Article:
23 January

This time the snow was more determined and made white the blanket of its desire, holding all like answering questions in the darkness its voice a whisper of possessive pleasure. She placed her hand against the window pane and felt the cold hand of winter touch her back, hand to hand a holy palmer’s kiss. Pulling away she saw the warm outline of her hand shimmer and fade.

  

24 January

         “These are overdue,” she said, pushing the pile across the counter. And unread, she did not say, but heard herself accuse and bent her head. She paid the fine which was more than the parking meter and then took out three more books because the covers showed places she thought it might be nice to be.

  

25 January

She wore no coat, no hat. Warm as summer, she turned her face to the sky expectantly. She had heard a sound like the fluttering of wings, like the wild flying of angels and the wind blew around her, soft and forgiving, not a winter blast. The sky was clear and blue as robins and she laughed at the wide wide wonder of it. When the dragon appeared she only laughed again. It was, she thought, just right. She lifted her hand towards his coiling shape and swooping down towards her he suddenly dissipated like smoke blasted by a fan.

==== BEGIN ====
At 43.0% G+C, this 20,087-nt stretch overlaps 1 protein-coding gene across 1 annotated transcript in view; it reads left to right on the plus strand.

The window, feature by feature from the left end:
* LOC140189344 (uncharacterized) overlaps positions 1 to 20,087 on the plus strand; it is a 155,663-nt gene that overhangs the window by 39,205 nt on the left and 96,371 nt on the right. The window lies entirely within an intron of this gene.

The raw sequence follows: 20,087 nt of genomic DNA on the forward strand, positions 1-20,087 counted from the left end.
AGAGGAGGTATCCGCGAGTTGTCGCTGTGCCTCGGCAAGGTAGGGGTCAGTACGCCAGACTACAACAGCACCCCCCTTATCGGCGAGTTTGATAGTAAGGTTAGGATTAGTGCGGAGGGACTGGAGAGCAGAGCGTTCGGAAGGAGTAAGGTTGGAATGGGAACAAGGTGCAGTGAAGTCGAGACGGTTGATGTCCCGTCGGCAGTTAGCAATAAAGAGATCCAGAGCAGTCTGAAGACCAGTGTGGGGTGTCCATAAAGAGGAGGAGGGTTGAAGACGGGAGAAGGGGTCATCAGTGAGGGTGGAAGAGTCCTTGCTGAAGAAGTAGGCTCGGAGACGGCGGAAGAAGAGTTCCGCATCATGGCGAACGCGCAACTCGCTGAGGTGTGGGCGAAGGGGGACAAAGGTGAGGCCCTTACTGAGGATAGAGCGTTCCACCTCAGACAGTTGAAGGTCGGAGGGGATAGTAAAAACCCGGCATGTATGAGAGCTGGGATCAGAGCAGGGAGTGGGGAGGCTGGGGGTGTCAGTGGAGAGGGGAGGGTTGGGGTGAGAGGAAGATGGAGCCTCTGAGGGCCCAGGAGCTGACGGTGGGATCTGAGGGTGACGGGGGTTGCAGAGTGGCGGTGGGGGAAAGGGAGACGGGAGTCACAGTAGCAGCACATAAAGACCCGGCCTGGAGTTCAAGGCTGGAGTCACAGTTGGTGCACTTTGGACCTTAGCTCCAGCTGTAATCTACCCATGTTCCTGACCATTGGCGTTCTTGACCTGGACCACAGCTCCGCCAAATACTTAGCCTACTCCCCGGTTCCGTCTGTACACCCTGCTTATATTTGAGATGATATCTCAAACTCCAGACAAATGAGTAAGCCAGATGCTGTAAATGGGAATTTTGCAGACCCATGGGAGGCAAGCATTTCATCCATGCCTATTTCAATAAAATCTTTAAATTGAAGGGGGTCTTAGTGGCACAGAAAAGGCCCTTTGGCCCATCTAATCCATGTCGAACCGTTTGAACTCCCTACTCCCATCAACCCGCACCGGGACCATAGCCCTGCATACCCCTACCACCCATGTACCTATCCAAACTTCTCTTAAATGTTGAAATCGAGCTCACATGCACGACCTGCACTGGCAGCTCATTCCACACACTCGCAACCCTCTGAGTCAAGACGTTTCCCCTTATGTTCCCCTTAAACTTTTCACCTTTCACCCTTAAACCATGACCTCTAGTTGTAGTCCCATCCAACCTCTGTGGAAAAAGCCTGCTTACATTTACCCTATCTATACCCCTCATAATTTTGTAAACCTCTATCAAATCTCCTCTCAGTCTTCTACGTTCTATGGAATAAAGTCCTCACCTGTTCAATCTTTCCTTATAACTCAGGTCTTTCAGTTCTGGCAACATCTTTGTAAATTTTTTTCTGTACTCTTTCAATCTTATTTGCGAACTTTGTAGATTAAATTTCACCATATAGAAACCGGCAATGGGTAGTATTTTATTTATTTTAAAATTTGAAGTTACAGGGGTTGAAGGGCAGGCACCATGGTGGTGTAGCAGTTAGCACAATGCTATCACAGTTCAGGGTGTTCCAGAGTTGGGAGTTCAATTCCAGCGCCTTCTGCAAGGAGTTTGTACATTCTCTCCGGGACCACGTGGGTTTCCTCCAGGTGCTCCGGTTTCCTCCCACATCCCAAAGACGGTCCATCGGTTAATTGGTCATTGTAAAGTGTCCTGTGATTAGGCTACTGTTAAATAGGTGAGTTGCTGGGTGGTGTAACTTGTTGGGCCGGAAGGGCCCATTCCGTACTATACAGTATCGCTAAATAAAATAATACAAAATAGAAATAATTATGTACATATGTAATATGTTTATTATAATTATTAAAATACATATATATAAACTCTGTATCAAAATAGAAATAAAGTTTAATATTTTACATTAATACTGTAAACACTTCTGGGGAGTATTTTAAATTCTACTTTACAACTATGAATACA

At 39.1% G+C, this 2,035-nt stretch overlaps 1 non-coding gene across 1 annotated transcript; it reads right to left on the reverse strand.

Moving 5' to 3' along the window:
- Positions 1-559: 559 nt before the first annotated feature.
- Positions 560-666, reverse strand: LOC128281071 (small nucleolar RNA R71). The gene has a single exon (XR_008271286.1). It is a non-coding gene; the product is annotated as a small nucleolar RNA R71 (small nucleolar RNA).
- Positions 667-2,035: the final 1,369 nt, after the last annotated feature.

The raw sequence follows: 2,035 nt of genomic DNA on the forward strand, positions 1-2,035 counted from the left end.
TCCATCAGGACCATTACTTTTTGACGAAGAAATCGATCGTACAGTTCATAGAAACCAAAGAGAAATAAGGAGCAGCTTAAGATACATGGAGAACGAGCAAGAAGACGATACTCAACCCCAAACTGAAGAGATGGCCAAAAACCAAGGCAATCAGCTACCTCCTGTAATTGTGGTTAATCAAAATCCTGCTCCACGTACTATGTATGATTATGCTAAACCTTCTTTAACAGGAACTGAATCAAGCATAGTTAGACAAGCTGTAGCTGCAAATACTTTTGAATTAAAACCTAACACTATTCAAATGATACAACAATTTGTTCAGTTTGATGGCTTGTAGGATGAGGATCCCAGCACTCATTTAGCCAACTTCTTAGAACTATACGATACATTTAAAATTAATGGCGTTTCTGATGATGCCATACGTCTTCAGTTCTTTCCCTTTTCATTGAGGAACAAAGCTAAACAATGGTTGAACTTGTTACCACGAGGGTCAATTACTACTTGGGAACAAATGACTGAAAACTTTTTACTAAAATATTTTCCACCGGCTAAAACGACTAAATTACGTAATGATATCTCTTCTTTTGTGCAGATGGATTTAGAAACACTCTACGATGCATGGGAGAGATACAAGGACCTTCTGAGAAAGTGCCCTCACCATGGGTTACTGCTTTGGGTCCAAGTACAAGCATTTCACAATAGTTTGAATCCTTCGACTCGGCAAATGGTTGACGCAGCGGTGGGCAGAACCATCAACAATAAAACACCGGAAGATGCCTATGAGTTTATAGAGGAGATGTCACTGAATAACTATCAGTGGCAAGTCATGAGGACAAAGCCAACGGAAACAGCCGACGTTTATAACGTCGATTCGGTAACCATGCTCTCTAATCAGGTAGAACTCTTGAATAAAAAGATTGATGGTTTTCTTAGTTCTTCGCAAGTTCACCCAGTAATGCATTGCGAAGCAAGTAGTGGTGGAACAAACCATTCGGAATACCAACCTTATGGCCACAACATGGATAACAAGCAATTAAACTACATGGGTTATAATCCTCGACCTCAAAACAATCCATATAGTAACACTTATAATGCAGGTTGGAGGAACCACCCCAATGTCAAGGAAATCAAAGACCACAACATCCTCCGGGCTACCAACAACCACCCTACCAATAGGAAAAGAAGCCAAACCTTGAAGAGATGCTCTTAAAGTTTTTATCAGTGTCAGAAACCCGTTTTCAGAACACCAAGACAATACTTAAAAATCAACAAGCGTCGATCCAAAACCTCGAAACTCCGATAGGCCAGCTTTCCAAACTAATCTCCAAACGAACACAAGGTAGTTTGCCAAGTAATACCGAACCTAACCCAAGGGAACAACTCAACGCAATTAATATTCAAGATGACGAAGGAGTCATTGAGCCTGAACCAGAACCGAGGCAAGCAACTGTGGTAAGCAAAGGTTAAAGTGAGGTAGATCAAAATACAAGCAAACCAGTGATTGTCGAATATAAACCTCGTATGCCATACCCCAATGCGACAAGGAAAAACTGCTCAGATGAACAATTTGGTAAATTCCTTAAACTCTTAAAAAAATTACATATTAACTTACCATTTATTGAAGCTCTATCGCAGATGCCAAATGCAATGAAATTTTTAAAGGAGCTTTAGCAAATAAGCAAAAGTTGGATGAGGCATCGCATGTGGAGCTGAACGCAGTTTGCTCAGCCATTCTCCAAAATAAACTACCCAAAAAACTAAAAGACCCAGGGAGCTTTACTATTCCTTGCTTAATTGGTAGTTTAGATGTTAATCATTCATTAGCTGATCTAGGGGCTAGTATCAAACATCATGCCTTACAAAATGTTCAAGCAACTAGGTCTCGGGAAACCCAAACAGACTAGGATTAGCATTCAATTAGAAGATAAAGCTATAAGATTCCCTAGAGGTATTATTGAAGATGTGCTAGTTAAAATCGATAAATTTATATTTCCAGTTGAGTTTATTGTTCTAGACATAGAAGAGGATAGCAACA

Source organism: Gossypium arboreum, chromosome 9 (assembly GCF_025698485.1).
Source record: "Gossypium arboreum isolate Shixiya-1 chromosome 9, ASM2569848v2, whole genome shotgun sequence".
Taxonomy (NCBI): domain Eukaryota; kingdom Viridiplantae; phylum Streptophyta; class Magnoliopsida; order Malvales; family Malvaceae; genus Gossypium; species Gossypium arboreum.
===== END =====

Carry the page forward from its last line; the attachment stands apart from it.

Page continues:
So did she.

 

26 January

She came and went like a light turning on and off sometimes she was just at work, just at home, sitting, standing, eating, washing, such ordinary moments, add them together they are only what they are no more no less just that. A string of commas like pearls around her neck.